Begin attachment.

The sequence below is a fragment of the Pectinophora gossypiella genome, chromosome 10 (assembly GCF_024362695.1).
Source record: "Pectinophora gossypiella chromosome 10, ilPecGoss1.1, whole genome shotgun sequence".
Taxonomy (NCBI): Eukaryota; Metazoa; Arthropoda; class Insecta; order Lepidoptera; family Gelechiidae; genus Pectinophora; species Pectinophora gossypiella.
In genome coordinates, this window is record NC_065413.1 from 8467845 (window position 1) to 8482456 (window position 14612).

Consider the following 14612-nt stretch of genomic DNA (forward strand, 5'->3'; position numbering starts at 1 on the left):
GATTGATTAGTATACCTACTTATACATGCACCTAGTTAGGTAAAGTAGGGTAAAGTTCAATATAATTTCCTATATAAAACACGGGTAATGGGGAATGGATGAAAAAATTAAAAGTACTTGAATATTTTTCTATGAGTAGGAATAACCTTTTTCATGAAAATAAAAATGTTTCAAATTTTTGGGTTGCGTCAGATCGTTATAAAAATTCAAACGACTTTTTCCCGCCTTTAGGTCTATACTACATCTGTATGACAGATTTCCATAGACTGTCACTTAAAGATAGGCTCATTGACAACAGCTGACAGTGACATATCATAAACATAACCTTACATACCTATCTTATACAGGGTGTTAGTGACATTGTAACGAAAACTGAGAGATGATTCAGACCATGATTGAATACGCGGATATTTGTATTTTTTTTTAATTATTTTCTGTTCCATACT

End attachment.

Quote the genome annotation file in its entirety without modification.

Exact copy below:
The sequence below is a fragment of the Pectinophora gossypiella genome, chromosome 10 (assembly GCF_024362695.1).
Source record: "Pectinophora gossypiella chromosome 10, ilPecGoss1.1, whole genome shotgun sequence".
Taxonomy (NCBI): Eukaryota; Metazoa; Arthropoda; class Insecta; order Lepidoptera; family Gelechiidae; genus Pectinophora; species Pectinophora gossypiella.
In genome coordinates, this window is record NC_065413.1 from 8467845 (window position 1) to 8482456 (window position 14612).

Consider the following 14612-nt stretch of genomic DNA (forward strand, 5'->3'; position numbering starts at 1 on the left):
GATTGATTAGTATACCTACTTATACATGCACCTAGTTAGGTAAAGTAGGGTAAAGTTCAATATAATTTCCTATATAAAACACGGGTAATGGGGAATGGATGAAAAAATTAAAAGTACTTGAATATTTTTCTATGAGTAGGAATAACCTTTTTCATGAAAATAAAAATGTTTCAAATTTTTGGGTTGCGTCAGATCGTTATAAAAATTCAAACGACTTTTTCCCGCCTTTAGGTCTATACTACATCTGTATGACAGATTTCCATAGACTGTCACTTAAAGATAGGCTCATTGACAACAGCTGACAGTGACATATCATAAACATAACCTTACATACCTATCTTATACAGGGTGTTAGTGACATTGTAACGAAAACTGAGAGATGATTCAGACCATGATTGAATACGCGGATATTTGTATTTTTTTTTAATTATTTTCTGTTCCATACT